One look at the new fronds on this palm and you’ll quickly see why it is called Flame Thrower palm. As the new spears open they flush a bright red which contrasts beautifully with the green foliage. Their wide leaflets and glossy surface make this palm really stand out from a distance.
No wonder it is the national tree of New Caledonia.
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Originating in New Caledonia, a “mere” 750 miles away from Australia in the South West of the Pacific Ocean, Chambeyronia macrocarpa is a fascinating palm which evolved in a completely different fashion than other members of the Arecaceae family because of millions of years of isolation.
The Chambeyronia genus has evolved into 9 species all endemic to the New Caledonia, contributing to a rich and diverse flora and fauna found nowhere else on Earth. Of all the family members, the Chambeyronia macrocarpa was the only one introduced into cultivation, however it stays a rare occurrence on the nursery’s shelves. Due to its limited natural habitat and slow growth, Chambeyronia macrocarpa is considered vulnerable in the wild. Habitat loss and potential overharvesting for the horticultural trade pose significant threats to its population.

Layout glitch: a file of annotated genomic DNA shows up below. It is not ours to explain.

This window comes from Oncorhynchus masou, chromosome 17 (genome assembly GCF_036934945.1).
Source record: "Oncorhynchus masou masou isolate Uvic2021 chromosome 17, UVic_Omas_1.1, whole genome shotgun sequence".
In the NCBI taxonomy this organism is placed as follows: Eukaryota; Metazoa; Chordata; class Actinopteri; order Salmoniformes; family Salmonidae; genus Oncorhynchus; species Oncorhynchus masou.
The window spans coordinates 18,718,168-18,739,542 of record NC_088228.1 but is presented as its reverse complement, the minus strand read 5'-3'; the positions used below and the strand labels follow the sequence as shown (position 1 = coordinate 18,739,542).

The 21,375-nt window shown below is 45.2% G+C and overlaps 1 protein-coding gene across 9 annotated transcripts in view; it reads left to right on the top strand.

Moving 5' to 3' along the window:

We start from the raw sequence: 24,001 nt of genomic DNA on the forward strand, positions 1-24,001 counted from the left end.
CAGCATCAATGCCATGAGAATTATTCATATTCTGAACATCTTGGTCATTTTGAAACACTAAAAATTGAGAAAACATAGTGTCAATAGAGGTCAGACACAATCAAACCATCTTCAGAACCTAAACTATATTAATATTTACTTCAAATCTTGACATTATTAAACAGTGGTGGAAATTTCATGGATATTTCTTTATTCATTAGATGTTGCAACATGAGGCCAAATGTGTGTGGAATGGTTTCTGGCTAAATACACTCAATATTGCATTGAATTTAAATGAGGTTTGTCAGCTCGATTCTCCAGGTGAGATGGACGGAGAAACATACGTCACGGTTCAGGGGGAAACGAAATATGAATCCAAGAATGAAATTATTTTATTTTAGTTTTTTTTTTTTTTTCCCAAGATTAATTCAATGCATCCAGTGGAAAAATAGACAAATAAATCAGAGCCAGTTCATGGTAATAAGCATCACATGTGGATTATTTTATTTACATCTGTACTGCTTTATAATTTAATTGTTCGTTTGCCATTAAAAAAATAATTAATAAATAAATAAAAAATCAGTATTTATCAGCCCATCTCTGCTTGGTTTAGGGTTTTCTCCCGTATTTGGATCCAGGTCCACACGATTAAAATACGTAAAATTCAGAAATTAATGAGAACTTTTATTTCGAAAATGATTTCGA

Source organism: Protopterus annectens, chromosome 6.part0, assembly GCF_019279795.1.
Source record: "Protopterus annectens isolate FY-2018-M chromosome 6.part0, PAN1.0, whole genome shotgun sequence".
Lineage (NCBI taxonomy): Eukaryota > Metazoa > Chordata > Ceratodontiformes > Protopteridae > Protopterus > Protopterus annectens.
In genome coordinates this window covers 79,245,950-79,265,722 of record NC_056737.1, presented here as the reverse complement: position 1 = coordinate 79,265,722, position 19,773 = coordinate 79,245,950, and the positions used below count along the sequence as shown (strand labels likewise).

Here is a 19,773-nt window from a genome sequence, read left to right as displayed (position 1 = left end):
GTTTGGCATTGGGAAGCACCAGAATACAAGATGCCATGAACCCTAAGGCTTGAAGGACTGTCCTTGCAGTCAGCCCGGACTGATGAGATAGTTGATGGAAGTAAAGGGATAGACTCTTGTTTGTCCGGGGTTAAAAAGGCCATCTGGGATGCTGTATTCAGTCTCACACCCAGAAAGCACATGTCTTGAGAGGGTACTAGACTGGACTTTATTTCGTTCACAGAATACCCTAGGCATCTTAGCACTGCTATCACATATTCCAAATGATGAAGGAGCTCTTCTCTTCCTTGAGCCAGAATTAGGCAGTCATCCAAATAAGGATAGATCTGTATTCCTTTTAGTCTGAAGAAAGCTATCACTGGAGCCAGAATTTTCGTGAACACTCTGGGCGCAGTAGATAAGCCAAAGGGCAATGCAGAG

One of the most striking features of Chambeyronia macrocarpa is its foliage. The leaves emerge in bright red or pink hues, gradually changing to a glossy green colour as they mature.
Care & Size Guidance
Despite originating in the understory of rainforests, in the UK, the Flame Thrower palm will be happy in a brightly-lit position. Chambeyronia will appreciate a few hours of direct sun every day in order to keep them looking their best. The reddening of new leaves lasts approximately 10 days, after which they turn into a beautiful blue-green.
Chambeyronia macrocarpa is a slow-growing palm tree. This slow growth rate makes it a prized ornamental plant, often cultivated by enthusiasts and collectors. These palms spread out horizontally from a young age so give them plenty of room to allow them to look their best.
Use a rich potting mix, but allow the top few centimetres of soil to dry out between watering. Feed regularly with a palm fertiliser from April-September.